“We will maintain dollarization, we’ll follow the rule of law internally and externally, we’ll respect private property, we’ll honor legitimate debts,” said Pérez, who would inherit an economy that contracted 9.5% in 2020, according to the IMF, and is weighed down by high unemployment and external debt is close to 60% of GDP. Falling oil prices were already squeezing the economy before the pandemic, and today’s crisis will make it hard to pay for what Pérez is promising.

Pérez says fighting corruption will boost the economy, telling AQ that he wants to “depoliticize state agencies,” reduce the salaries of the president and other officials, and cut the number of congressional representatives by half.

On foreign policy, Pérez has said he is open to a trade deal with the United States and has called out China’s “aggressive policies around extractivism and human rights.” Asked twice by AQ if he would recognize the government of Venezuela’s Nicolás Maduro as legitimate, Pérez did not give a yes or no answer, but said that governments where “the population is not listened to” are “not democratic.”

“You have to respect a people’s sovereignty, but it is also necessary to investigate how legitimate their government is,” Pérez told AQ, adding that elections in Venezuela “were not at all transparent” but that he would need to study the situation more closely.

Some see contradictions in Pérez’s agenda, like the environmentalist’s support for fuel subsidies for poor Ecuadorians. Pérez told AQ they would be temporary, but recent history shows just how hard it is to get rid of subsidies.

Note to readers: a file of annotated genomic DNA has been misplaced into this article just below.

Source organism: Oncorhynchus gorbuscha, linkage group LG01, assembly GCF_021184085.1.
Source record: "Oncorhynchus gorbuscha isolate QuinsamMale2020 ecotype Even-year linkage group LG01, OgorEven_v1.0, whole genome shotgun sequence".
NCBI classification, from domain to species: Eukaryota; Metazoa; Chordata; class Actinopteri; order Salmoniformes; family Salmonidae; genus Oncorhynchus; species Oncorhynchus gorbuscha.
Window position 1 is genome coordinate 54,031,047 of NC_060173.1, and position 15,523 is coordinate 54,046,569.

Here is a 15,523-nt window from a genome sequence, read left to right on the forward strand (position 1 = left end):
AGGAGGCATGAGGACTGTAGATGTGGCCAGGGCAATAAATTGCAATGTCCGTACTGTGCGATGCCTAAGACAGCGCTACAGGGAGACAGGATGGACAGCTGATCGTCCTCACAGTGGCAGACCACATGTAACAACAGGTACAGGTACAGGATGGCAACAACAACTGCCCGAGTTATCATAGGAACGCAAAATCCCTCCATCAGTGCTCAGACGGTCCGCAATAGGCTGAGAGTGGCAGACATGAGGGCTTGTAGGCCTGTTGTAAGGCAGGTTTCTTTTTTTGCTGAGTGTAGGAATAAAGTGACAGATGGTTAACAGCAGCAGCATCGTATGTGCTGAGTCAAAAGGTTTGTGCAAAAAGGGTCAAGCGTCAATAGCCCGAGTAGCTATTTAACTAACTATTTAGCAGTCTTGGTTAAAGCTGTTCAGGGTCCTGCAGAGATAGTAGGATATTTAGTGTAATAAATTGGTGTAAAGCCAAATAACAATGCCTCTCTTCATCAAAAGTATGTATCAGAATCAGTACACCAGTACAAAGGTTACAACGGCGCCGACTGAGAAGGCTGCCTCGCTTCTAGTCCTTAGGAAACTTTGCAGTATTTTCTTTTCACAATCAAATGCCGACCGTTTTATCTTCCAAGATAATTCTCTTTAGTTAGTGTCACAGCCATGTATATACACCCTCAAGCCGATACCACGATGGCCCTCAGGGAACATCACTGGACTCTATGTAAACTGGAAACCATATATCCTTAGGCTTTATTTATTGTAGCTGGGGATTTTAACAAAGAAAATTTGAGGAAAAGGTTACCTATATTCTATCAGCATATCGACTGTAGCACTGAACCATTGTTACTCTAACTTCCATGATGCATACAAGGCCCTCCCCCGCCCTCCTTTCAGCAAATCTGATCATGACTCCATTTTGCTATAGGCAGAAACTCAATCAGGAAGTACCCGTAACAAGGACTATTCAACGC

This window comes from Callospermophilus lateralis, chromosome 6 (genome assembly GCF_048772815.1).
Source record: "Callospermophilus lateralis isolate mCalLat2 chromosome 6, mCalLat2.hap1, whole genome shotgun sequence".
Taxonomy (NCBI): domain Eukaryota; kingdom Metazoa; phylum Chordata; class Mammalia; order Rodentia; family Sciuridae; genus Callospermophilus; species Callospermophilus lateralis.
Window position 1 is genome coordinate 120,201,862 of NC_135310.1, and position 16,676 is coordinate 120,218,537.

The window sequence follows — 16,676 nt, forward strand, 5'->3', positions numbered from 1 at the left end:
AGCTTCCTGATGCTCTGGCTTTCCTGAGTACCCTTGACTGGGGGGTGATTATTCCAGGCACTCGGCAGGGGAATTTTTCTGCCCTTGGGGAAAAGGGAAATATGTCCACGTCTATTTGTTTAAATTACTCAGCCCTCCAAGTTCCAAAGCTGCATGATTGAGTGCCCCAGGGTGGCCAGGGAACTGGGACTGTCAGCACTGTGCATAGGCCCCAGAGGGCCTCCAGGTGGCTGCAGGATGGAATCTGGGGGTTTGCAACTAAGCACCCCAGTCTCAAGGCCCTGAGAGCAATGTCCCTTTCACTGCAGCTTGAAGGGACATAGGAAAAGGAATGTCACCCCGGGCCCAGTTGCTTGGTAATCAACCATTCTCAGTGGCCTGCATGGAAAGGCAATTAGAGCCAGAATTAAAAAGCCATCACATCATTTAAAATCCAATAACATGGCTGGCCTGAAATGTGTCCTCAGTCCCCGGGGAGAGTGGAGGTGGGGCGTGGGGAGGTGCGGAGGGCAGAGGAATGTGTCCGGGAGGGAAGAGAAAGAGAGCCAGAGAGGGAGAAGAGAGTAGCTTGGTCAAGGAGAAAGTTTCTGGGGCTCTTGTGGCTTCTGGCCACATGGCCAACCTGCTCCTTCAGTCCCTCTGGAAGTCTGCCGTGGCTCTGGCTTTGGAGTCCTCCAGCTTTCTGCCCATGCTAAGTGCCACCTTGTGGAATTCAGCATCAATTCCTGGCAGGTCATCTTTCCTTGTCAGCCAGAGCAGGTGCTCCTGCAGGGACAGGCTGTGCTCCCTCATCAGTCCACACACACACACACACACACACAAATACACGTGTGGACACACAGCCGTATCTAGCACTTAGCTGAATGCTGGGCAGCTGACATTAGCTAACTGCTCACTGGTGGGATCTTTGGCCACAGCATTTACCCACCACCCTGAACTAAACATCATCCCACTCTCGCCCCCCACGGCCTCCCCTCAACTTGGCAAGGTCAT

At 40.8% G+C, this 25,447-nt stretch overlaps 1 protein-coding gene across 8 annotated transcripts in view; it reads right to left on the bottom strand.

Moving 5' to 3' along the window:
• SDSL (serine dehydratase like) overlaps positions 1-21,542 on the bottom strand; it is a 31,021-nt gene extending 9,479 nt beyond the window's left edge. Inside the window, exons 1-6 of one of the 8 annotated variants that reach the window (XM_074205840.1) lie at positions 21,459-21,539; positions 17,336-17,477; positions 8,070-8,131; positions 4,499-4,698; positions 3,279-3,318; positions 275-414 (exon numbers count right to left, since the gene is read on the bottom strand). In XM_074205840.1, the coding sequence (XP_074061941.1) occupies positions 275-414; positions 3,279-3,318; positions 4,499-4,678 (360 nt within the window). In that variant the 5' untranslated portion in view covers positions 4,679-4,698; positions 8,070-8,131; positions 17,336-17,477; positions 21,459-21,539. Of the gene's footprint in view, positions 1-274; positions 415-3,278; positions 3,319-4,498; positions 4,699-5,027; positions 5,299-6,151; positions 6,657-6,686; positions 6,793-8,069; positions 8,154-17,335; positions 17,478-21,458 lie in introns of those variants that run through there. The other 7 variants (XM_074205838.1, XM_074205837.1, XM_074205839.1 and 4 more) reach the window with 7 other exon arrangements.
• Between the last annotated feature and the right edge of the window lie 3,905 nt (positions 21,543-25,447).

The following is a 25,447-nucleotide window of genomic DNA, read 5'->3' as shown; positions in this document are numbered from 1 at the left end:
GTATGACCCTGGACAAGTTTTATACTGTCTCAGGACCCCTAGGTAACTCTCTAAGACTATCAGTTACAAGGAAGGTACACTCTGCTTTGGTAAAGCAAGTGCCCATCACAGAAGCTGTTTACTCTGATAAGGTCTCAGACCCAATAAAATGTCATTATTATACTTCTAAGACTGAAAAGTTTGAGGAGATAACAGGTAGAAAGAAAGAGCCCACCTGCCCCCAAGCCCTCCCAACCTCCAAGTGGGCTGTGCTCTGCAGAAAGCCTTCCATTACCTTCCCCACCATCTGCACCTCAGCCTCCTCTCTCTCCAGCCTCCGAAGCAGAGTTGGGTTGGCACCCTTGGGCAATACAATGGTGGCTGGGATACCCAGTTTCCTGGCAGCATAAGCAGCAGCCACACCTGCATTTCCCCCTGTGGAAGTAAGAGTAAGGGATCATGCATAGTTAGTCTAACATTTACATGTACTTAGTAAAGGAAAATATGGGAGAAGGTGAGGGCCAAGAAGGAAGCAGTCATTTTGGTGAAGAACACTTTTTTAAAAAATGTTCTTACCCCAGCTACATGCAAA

Pérez helped lead protests in October 2019 against the government after it ended such subsidies, sending gas and diesel prices soaring. The protests, organized in part by CONAIE, Ecuador’s largest indigenous organization, nearly brought down President Lenín Moreno. Pérez is the candidate for CONAIE’s political party, Pachakutik.

Even though Ecuador’s indigenous population is small, “October 2019 showed the indigenous movement’s ability to organize, not only in the streets but also in politics,” said Ulchur-Rota.

This could boost Pérez’s chances, but Ecuador is not Bolivia, for example, where an indigenous majority was critical to the rise of the country’s first indigenous president, Evo Morales. In Ecuador, the indigenous minority “is very fragmented and this fragmentation has a clear effect on indigenous politics in Ecuador,” said Diana Davila Gordillo, a political scientist at Leiden University who studies identity politics and ethnic parties in Ecuador.

The jury is still out about Perez’s chances.

“He could be the surprise of this election,” political analyst Sebastián Hurtado recently said on the AQ podcast.

But “Ecuador is still very polarized,” said Carlos de la Torre, the director of the University of Florida’s Center for Latin American Studies, who thinks voters may ultimately line up either behind Arauz or Guillermo Lasso, the conservative ex-banker polling second. “The polarization plays out between right and left.”

If he can swing a victory, Pérez would likely struggle to pass the big reforms that he is promising given the country’s economic crisis and the likelihood of a highly fragmented Congress. But in such a polarized political arena, Pérez’s supporters think he’s the man who could bring the country together.

“His narrative is one of reconciliation,” said Picq, his partner, “not just among Ecuadorians but also with nature.”


Reading Time: 4 minutesBrendan O’Boyle is a former senior editor at Americas Quarterly.

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Tags: Ecuador, Ecuador's Presidential Race 2021, Ecuadorian elections